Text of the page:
sforno-cacio-e-pepe

Stefano Callegari, Rome’s premier pizza innovator, relies on surprising techniques to craft creative pies like cacio e pepe pizza. For this super savory pizza, he draws on the main components of the popular pasta dish cacio e pepe (Pecorino Romano cheese and black pepper), which he liberally applies to a dough base. At his three pizzerias, Sforno, Tonda, and Sbanco, Stefano distributes shaved ice over the shaped raw dough before baking it in a domed wood-burning oven. The 425°C (800°F) oven melts the ice and leaves the cooked dough slightly tacky, which helps a liberal dusting of salty cheese to stick. The final touch is a healthy dose of freshly ground black pepper, which packs a piquant punch.

If you’re hungry for this deliciously Roman pie but can’t make it to one of Stefano’s pizzerias, non ti preoccupare! My dear, dear friend, baker extraordinaire chef John Regefalk has adapted this pizza for a home kitchen. A modified version of John’s Stefano-inspired cacio e pepe pizza appears in the September issue of Food & Wine. You can read my whole Rome feature online here or in the magazine.

One advantage of this pizza dough recipe is its versatility when it comes to timing the bake. The bulk rise takes about 12 hours and could very well be done overnight. Then the dough is divided and shaped. The shaped dough balls go straight into the refrigerator and can stay there for anywhere from 8 to 36 hours, or even longer. When it’s time to bake simply take out the amount of dough needed, shape and bake, leaving the rest of the dough for later.

Makes 6 (10 to 12-inch) pizzas

1000 grams of high-quality all-purpose flour
680 grams filtered water, about 25°C
0,5 grams active dry yeast (a large pinch or about 1/5 of a teaspoon)
20 grams salt (we are going light on salt here because Pecorino Romano topping is so salty)
Vegetable oil for greasing
Crushed ice
275 grams finely grated Pecorino Romano
Freshly ground black pepper
Extra virgin olive oil

In a large bowl, combine the flour with 650 grams of water and stir with a spoon or with your hands until there is no more dry flour in the bowl. The dough shouldn’t look homogenous, though, more like a shaggy mass. Cover the bowl with plastic wrap and set aside at room temperature for 30 minutes.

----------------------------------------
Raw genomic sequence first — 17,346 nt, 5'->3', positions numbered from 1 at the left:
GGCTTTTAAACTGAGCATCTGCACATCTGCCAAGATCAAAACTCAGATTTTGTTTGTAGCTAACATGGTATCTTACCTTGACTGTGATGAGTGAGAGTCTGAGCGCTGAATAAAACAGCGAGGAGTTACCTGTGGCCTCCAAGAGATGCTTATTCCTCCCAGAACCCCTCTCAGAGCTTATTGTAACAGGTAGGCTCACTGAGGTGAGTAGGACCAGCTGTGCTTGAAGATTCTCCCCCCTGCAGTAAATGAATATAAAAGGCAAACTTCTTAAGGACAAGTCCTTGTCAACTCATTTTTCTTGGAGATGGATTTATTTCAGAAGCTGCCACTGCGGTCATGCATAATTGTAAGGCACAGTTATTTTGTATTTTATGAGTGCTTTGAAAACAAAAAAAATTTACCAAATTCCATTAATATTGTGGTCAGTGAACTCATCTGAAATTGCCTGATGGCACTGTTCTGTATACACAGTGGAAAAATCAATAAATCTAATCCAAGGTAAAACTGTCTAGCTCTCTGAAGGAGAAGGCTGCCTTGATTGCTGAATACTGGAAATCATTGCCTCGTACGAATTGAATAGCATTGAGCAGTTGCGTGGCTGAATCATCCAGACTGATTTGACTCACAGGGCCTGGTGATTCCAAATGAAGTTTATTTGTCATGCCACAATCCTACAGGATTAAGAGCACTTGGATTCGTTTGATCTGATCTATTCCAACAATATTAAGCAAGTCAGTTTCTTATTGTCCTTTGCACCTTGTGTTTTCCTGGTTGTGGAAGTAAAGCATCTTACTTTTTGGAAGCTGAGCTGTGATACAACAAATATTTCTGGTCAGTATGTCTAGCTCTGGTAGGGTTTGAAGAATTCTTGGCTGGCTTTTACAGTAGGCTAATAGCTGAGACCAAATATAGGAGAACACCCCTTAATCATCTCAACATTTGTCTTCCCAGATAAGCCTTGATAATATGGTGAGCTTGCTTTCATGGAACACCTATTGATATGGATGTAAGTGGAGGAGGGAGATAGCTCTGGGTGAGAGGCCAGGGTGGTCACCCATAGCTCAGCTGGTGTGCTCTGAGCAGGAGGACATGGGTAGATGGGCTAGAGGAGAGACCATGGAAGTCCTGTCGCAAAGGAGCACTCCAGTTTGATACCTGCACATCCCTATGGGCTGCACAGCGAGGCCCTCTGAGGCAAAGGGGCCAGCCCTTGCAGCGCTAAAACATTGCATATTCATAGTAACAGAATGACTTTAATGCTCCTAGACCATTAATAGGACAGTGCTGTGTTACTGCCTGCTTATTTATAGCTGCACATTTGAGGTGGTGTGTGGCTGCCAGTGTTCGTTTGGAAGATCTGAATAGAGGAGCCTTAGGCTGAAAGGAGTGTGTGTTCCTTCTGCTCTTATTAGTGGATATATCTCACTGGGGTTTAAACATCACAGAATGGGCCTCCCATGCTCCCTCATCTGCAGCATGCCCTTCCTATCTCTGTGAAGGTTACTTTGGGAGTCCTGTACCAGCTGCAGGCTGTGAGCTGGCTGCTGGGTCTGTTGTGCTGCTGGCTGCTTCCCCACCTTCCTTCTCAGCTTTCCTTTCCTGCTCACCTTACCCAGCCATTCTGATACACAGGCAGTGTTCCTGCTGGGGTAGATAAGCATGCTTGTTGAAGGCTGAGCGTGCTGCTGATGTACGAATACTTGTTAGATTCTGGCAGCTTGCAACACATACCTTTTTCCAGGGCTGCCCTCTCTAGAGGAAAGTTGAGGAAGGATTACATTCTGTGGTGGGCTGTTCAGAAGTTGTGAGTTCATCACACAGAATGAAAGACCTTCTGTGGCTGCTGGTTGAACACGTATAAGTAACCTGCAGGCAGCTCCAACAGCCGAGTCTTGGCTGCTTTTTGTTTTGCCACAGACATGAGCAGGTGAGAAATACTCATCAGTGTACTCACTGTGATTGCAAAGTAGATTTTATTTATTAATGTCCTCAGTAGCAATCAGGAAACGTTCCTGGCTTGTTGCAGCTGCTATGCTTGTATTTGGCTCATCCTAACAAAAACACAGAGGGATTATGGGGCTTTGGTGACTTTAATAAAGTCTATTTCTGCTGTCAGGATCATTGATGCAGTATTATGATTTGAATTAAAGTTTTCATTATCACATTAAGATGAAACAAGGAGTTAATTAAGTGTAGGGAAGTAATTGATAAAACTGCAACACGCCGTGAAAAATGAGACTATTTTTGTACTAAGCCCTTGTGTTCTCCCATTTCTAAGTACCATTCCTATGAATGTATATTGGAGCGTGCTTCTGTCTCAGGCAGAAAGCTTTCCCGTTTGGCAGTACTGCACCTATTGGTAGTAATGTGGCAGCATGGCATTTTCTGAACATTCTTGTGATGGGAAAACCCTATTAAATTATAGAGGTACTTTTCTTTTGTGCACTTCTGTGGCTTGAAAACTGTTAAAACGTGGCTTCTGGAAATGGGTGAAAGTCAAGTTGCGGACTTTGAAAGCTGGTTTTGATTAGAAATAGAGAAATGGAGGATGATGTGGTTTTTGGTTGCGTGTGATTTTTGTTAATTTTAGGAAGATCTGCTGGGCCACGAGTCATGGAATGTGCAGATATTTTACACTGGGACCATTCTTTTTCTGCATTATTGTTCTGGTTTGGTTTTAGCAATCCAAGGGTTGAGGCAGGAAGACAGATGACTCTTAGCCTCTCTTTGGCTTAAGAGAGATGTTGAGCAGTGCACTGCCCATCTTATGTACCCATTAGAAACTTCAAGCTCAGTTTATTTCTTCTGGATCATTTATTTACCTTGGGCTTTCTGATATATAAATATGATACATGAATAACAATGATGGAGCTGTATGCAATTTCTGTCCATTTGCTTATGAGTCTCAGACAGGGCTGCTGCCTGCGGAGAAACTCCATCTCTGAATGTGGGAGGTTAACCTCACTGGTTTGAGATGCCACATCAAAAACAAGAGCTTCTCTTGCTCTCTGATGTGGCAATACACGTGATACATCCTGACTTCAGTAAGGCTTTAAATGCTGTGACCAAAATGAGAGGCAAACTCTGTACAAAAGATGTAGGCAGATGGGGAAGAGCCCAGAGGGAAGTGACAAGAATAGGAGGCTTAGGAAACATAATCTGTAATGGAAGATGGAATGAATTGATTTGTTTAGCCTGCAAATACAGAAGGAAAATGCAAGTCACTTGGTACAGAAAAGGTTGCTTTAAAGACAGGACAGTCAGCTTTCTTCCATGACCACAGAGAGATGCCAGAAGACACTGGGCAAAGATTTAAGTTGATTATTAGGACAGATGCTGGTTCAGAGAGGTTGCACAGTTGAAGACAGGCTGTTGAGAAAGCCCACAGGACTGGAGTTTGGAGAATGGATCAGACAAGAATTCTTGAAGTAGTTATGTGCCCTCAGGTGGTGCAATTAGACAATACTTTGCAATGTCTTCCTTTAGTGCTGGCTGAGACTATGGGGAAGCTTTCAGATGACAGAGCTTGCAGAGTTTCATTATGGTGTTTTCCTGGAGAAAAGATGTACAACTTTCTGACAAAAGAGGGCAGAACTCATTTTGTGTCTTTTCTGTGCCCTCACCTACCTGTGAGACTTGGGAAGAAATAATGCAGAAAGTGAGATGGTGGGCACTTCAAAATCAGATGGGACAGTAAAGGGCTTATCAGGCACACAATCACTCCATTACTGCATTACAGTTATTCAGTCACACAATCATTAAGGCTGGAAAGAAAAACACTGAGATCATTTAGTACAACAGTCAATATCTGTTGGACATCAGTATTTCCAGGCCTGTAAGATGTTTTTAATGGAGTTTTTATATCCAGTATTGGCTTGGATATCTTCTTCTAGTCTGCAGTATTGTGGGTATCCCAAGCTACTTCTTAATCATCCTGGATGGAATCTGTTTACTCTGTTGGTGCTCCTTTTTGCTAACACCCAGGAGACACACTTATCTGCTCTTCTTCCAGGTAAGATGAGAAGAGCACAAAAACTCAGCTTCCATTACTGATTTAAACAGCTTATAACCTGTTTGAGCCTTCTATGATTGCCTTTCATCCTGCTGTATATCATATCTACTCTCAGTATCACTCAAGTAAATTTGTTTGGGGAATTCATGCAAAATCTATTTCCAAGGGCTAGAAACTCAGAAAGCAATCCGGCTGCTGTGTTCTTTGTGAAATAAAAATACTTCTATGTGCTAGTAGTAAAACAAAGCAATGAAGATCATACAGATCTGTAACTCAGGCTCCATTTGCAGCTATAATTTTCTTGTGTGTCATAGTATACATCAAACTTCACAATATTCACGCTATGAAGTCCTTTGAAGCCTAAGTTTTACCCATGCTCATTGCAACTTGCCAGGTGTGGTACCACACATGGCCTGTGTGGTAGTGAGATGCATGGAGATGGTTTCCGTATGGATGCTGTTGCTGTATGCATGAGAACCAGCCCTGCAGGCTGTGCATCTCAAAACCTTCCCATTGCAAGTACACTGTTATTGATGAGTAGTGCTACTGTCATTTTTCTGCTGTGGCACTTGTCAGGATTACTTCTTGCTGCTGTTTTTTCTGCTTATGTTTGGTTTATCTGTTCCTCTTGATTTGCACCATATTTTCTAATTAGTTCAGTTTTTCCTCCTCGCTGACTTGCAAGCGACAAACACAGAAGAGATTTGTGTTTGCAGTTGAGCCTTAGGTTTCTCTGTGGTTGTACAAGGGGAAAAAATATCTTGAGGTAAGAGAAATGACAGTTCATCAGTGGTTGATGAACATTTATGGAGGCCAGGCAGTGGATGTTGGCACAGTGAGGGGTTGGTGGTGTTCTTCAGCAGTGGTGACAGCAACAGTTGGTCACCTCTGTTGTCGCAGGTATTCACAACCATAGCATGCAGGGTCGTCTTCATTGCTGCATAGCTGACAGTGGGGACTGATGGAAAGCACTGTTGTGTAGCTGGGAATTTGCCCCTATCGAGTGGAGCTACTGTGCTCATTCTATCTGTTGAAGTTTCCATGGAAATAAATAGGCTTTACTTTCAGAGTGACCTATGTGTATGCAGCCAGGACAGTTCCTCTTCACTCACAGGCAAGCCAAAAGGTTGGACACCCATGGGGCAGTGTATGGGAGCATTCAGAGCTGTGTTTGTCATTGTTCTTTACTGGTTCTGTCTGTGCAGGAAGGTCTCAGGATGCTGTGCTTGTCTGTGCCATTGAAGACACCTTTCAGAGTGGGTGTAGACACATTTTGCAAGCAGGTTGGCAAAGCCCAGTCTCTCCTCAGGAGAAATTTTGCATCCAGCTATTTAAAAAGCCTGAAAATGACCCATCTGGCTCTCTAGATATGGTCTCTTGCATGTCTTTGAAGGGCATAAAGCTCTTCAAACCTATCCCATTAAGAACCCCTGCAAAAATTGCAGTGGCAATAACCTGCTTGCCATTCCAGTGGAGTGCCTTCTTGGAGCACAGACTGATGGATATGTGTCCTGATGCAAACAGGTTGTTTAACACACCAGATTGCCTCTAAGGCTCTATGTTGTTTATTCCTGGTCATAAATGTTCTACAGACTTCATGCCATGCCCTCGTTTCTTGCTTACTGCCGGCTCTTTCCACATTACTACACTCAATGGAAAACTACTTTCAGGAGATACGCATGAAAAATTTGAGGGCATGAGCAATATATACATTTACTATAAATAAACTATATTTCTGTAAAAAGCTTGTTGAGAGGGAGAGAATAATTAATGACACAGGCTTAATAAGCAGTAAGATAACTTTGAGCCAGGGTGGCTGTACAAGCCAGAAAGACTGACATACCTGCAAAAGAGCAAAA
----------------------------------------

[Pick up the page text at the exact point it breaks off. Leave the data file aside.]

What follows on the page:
Pour the remaining water into a small bowl, add the yeast, cover with plastic wrap and set aside at room temperature for 30 minutes.

After 30 minutes, dissolve the salt in the yeast mixture, then add this to the resting dough. Incorporate by pulling the dough softly, turning it over, squeezing it, gently spinning it around in the bowl. Absorption will be slow but every dough decides for itself how fast to loosen up and incorporate the ingredients. Once the salted yeast mixture is incorporated, cover the bowl again and allow the dough to rise for 30 minutes.

Uncover the bowl. With one wet hand, lightly grasp one edge of the dough. Pull the flap upward and outward, then attach to the top of the dough. Turn the bowl a 1/8th turn and repeat until you have rotated the bowl a complete turn.

Cover the bowl with plastic wrap again and repeat the folding procedure one more time after 30 minutes have passed. Then, place the dough in a clean bowl lightly greased with vegetable oil. Cover and set aside to rise for about 11 more hours at room temperature (20-21°C). The dough should almost triple in size.

Carefully invert the dough over a lightly floured work surface and separate into 6 equal pieces. Pull the edges of each piece of dough and fold them onto the top of the ball, then turn each ball “seam-side” down on the work surface. Working one ball at a time, shape by gently rolling on the work surface.

Once all the balls have been shaped, put them on an oiled tray spaced apart, brush them lightly with vegetable oil and cover the tray well with plastic wrap. Put the tray in the fridge (about 4°C) and let cold-rise for at least 8 hours.

Preheat the oven and a pizza stone to 300°C (or as hot as possible). The stone should be placed one step up from the central rack position. If you do not have a baking stone, a baking sheet turned upside down and heated together with the oven will work as a decent substitute. During the last 10 minutes of pre-heating, turn on the broiler element to further raise the temperature in the oven.

Meanwhile, remove the dough from the refrigerator and allow it to come to room temperature, about 30 minutes. Working one dough ball at a time, place on a well-floured work surface, then sprinkle more flour on top. Form into a 6-inch diameter disc by pressing your fingertips into the dough leaving the edge untouched and the center portion just slightly thicker than the rest. Then, using the palms of your hands and working from the middle outwards, stretch and turn the dough until you have a 10-12-inch diameter disk.

Place the shaped dough onto a pizza peel or onto an inverted baking sheet lined with parchment paper. Add a small handful of crushed ice on top of the dough, distributing evenly. Transfer the dough directly onto the baking stone or pre-heated baking sheet. The ice will melt, creating a moist base for the Pecorino. Bake for 4 to 6 minutes, or until the border is slightly charred. Remove the pizza from the oven and sprinkle liberally with Pecorino Romano. Season with black pepper and a drizzle of olive oil. Serve immediately. Repeat with remaining dough.

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© Con Poulos for Food & Wine. Check out the whole beautiful Rome spread shot by Con and Andrea Wyner in F&W’s September issue or online.